In the Iban language, bejalai means ”to walk away.” It is used to describe the journey into the unknown every young Iban man was expected to make before attaining responsible adulthood.
Traditionally, this could be a headhunting expedition – later translated into joining the military or the police. It could be a search for work: ”Bekuli” – ”be a coolie” – entered the Iban language to describe those on contract labor. Other Iban became collectors for European hunters or museums. They were soon labeled ”Museum Dayaks,” Mr. Kedit wrote.
Bejalai continues, in the oilfields off the Borneo coast and in timbering concessions – both money-earners for the young man’s longhouse – and, more negatively, in ”urban drift” from the forest to towns, where young men are sometimes drawn into drinking and gambling. Enrollment in the universities of foreign lands can also be a bejalai.
When missionary scholarships became available to boys, and a few girls, barely out of a preliterate age, they went along happily to try out a new form of an old tradition. They were sent off to academic life with songs, dances and feasting not unlike the accompaniment that once dispatched pirate crews.
”Whatever people say about Christianity, it brought us education,” said Mr. Masing, who was born in a longhouse near this Rajang River town of Kapit, attended a Methodist mission school and won a church scholarship to a university in New Zealand.
Christianity also gave the Dayaks what Michael Buma, a retired educator and Iban Anglican lay leader, calls ”an alternative to our tradition that changed our way of living.” Omens Cause Changes of Plans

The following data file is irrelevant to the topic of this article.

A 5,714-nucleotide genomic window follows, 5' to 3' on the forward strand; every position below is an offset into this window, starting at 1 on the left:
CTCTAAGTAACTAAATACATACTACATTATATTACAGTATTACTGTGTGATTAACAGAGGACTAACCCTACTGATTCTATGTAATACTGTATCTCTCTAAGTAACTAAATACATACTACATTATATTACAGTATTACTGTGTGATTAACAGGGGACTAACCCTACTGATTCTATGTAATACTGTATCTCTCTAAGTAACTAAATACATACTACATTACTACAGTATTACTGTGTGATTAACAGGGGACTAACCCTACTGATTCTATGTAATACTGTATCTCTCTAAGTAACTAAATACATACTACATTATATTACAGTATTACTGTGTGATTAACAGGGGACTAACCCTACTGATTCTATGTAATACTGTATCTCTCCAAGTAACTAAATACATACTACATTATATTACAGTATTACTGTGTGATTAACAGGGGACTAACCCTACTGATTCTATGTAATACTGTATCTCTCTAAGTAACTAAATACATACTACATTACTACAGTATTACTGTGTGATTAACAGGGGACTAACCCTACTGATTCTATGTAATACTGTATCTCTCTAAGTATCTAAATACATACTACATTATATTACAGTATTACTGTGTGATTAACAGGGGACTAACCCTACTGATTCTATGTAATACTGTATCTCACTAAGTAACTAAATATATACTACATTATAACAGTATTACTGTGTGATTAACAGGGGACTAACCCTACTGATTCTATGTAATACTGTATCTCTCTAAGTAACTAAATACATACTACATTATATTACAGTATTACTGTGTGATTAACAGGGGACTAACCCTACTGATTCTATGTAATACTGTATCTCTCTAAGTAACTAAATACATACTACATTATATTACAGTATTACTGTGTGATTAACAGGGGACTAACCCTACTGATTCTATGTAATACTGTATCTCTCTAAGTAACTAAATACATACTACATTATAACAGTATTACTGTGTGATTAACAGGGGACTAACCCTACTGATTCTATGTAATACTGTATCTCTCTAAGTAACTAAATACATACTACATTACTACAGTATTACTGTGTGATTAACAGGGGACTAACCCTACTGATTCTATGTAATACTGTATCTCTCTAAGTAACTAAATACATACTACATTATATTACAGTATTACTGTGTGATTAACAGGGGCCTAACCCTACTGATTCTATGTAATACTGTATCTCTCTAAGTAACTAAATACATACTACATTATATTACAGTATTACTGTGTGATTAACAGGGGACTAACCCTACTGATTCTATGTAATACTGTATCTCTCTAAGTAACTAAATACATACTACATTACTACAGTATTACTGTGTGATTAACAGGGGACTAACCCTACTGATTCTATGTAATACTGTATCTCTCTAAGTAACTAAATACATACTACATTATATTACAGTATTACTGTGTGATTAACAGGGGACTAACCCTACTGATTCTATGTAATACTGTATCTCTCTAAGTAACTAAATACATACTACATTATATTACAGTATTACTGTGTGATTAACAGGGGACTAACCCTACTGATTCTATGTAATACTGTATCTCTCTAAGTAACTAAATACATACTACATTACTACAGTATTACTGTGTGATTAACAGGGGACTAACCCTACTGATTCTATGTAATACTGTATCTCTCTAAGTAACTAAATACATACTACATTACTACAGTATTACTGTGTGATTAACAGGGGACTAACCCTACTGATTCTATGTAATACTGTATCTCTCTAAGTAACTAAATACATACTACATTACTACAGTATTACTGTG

Both Mr. Buma, who writes a newspaper column on Iban culture, and Mr. Masing said that there was much in Iban ritual that was unwieldy and awkward in a developed society – like not going to work after a bad dream or altering plans because of omens. The Iban, Mr. Masing said, have not lost these beliefs, but instead have become selective in choosing a course of action from one system or another. He called this a ”utilitarian” approach to religion.
”The Iban accepted Christianity not because of the promise of life after death,” he said. ”They accepted Christianity because they can increase their economic and social standing while alive.”
Iban youths, taught to be individualistic and egalitarian at home, say they can take foreign education in stride. Sometimes, however, they have been surprised to discover that Western customs were not quite what they had expected.
Joseph Sibat, a graduate of DePauw University in Greencastle, Ind., who works for the Sarawak state electric company, is the son of a headhunter from Kapit who was converted to Christianity by American Methodists and later decided to give his children the first higher education their longhouse – a communal Iban dwelling -had ever experienced.
At DePauw, the younger Mr. Sibat says, he was the appalled to see students showering naked in a group. Students also hit each other over the head with books, a custom he found barbaric. An Informal Welfare System
Mr. Masing, who abandoned a civil service career to fight for the Dayak cause in and out of government, is regarded by Ibans here in Kapit as a future political leader. Mr. Masing has strong ideas about what Dayaks need: A share of the civil service and other government jobs more in line with their proportion of the population, and economic policies intended to serve the interior, not the commercial interest of the coastal towns.
Above all, he and other Iban – some of them his political enemies – would like to save the Iban longhouse, the village system of connecting homes with shared work and leisure space that has contributed to social development through democratic decision making and an informal welfare system.
”In a longhouse, people cared for other people,” said Leonard Linggi Jugah, secretary general of the governing party, who opposes Dayak nationalism. ”Loneliness does not exist, though privacy does not exist either.” ”
To save the longhouse, Mr. Masing said, the opening of large plantations must stop, and traditional slash-and-burn farming must be modernized.
”The longhouse has strong social values,” Mr. Buma said. ”Once you lose your social values, you have lost your identity.”